Aspersions have been cast upon the parenthood of the Bill, and in defence of my hon. Friend the Member for Harrow, East (Mr. Ian Harvey) I ought to emphasise that he was quite correct in saying that this matter was originally brought forward by the British Travel and Holiday Association before the present Government took office, and was then being considered by what is now my Department. The fact that the right hon. Gentleman who was then Home Secretary had no knowledge of it was probably because it was only in the consultative stage. There was then a change of Government.

It is totally wrong to say—and it would be monstrous to represent—that the Bill has anything to do with the vested interests of the liquor trade. I want to make that point most strongly, because such a suggestion would be unfair to my hon. Friend the Member for Harrow, East and also to my hon. Friend the Member for Morecambe and Lonsdale (Sir I. Fraser), who promoted a Private Member's Bill upon the same subject on an earlier occasion. The Government wholly agree with the object of this Measure. It will not cut very deeply across basic principles. I readily concede that many of the speeches made by hon. Members opposite, and also by some of my hon. Friends, have had their origins in a deep conviction against any form of extension of the drinking laws.

I have some sympathy with the point made by my hon. Friend the Member for Torquay (Mr. F. M. Bennett) that the majority of speeches in favour of the Measure have been, in the main—there were exceptions—by hon. Members who have done a great deal of travel by air and who know a great deal about the air transport industry, whereas the majority of speeches made against the Measure have been made by Members who are recognised readily as having a deep-rooted feeling against the extension of the liquor laws, rather than a rooted objection to what we are trying to do in this small Measure in the international airports.

Mr. Ede

I notice that the Joint Parliamentary Secretary does not go as far as his hon. Friend the Member for Harrow, East (Mr. Ian Harvey) who said that if the Labour Government had not gone out of office they would have brought in this Bill. 1 gather from what the Joint Parliamentary Secretary says that he has no evidence that the consultations, as he called them, had got anywhere near that stage.

Mr. Profumo

I should not like to predict what sort of Measure the Labour Party might have produced if it had stayed in office. Knowing what has happened in the past and how divided its members are on major issues of national policy, I suspect that the consultations would probably have come to nothing. I was only seeking to show that the Bill has not been promoted by any vested interest and goes back beyond our time as a Government. For substantial reasons, we have brought forward this modest Measure.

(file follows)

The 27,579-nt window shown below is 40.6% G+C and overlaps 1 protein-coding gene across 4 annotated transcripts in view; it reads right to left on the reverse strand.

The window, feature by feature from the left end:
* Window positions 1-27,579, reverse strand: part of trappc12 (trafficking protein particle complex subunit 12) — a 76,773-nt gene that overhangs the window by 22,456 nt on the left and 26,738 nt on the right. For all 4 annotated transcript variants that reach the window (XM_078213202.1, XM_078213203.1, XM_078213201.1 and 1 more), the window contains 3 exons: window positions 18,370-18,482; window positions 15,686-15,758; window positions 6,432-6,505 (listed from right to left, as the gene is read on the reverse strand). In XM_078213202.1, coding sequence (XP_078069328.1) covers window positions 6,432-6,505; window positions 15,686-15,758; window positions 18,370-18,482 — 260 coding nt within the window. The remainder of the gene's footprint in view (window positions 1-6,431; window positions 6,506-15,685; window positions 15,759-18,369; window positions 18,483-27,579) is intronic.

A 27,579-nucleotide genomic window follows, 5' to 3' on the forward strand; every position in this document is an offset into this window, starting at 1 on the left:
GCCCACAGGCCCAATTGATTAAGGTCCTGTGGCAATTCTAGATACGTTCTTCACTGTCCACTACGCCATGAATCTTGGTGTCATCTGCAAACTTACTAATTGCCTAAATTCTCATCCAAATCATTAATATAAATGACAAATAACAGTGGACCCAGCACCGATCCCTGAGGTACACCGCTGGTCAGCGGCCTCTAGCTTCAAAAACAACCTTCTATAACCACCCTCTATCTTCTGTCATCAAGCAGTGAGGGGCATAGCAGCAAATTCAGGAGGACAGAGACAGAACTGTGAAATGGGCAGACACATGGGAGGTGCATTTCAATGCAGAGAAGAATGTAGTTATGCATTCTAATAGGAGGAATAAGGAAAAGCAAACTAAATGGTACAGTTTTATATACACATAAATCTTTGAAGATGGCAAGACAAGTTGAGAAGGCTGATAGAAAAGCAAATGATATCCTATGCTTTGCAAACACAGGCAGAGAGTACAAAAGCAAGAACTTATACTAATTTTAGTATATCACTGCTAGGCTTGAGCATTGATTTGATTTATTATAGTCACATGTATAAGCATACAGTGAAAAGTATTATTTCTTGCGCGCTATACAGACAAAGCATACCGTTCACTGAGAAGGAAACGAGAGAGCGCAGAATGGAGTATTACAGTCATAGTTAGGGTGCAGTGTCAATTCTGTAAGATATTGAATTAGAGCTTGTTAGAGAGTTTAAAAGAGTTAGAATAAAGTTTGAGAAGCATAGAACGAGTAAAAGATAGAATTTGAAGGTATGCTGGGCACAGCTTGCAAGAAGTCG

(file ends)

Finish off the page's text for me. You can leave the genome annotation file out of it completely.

Let me deal with criticisms that have been made against the method proposed in the Bill. Several hon. Members, including the hon. Member for Uxbridge, made a general point which I can perhaps summarise as follows. The areas to be exempted should be specified in an order made by the local licensing committee and, secondly, it is wrong that any Minister should have power over licensing matters. The short answer is that the method chosen in the Bill seems to be the simplest and most practical way of achieving the object of the Bill, to enable air travellers using foreign-going aircraft, and virtually no one else, to get a drink when they wish to.

The hon. Member for Manchester, Openshaw (Mr. W. R. Williams) made the point while my right hon. Friend was speaking, and it is correct, that we cannot totally exclude everybody on the other side of the Customs barrier from getting drink. There may be Customs people engaged in operational work at the airport, and indeed there are the barmen themselves; nothing can be done to stop them from getting drinks out of permitted hours. The general object is to make it possible for travellers to get drinks when they think they should have them.

The hon. Member did not indicate that there would be any abuse. I think he has already said so. There may be a few extra people able to get drinks out of hours as a result of the Bill, but surely that is no reason for denying facilities to those to whom we wish to allow them. That argument could be advanced much better by the Opposition than by hon. Members on the Government side of the House. A few people may get this facility who are not people intended to get it, but their number will be very small.

Mr. W. R. Williams